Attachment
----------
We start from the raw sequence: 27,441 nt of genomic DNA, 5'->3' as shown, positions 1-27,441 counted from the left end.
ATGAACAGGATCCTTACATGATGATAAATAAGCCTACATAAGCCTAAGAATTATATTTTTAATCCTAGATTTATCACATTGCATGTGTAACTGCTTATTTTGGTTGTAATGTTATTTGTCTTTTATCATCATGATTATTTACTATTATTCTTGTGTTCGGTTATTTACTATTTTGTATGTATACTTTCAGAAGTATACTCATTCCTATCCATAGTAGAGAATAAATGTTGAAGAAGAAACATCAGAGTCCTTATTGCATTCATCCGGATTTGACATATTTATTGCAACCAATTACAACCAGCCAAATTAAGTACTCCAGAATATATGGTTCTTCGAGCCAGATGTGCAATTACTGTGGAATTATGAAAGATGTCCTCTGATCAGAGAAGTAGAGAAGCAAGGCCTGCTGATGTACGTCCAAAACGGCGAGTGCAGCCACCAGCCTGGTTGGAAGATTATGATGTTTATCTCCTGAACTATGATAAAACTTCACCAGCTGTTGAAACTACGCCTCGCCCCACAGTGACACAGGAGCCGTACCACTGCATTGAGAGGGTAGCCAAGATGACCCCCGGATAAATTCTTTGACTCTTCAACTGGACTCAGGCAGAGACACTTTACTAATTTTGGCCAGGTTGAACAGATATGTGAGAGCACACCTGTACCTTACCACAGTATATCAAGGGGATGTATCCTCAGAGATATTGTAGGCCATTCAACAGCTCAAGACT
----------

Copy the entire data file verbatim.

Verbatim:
We start from the raw sequence: 27,441 nt of genomic DNA, 5'->3' as shown, positions 1-27,441 counted from the left end.
ATGAACAGGATCCTTACATGATGATAAATAAGCCTACATAAGCCTAAGAATTATATTTTTAATCCTAGATTTATCACATTGCATGTGTAACTGCTTATTTTGGTTGTAATGTTATTTGTCTTTTATCATCATGATTATTTACTATTATTCTTGTGTTCGGTTATTTACTATTTTGTATGTATACTTTCAGAAGTATACTCATTCCTATCCATAGTAGAGAATAAATGTTGAAGAAGAAACATCAGAGTCCTTATTGCATTCATCCGGATTTGACATATTTATTGCAACCAATTACAACCAGCCAAATTAAGTACTCCAGAATATATGGTTCTTCGAGCCAGATGTGCAATTACTGTGGAATTATGAAAGATGTCCTCTGATCAGAGAAGTAGAGAAGCAAGGCCTGCTGATGTACGTCCAAAACGGCGAGTGCAGCCACCAGCCTGGTTGGAAGATTATGATGTTTATCTCCTGAACTATGATAAAACTTCACCAGCTGTTGAAACTACGCCTCGCCCCACAGTGACACAGGAGCCGTACCACTGCATTGAGAGGGTAGCCAAGATGACCCCCGGATAAATTCTTTGACTCTTCAACTGGACTCAGGCAGAGACACTTTACTAATTTTGGCCAGGTTGAACAGATATGTGAGAGCACACCTGTACCTTACCACAGTATATCAAGGGGATGTATCCTCAGAGATATTGTAGGCCATTCAACAGCTCAAGACT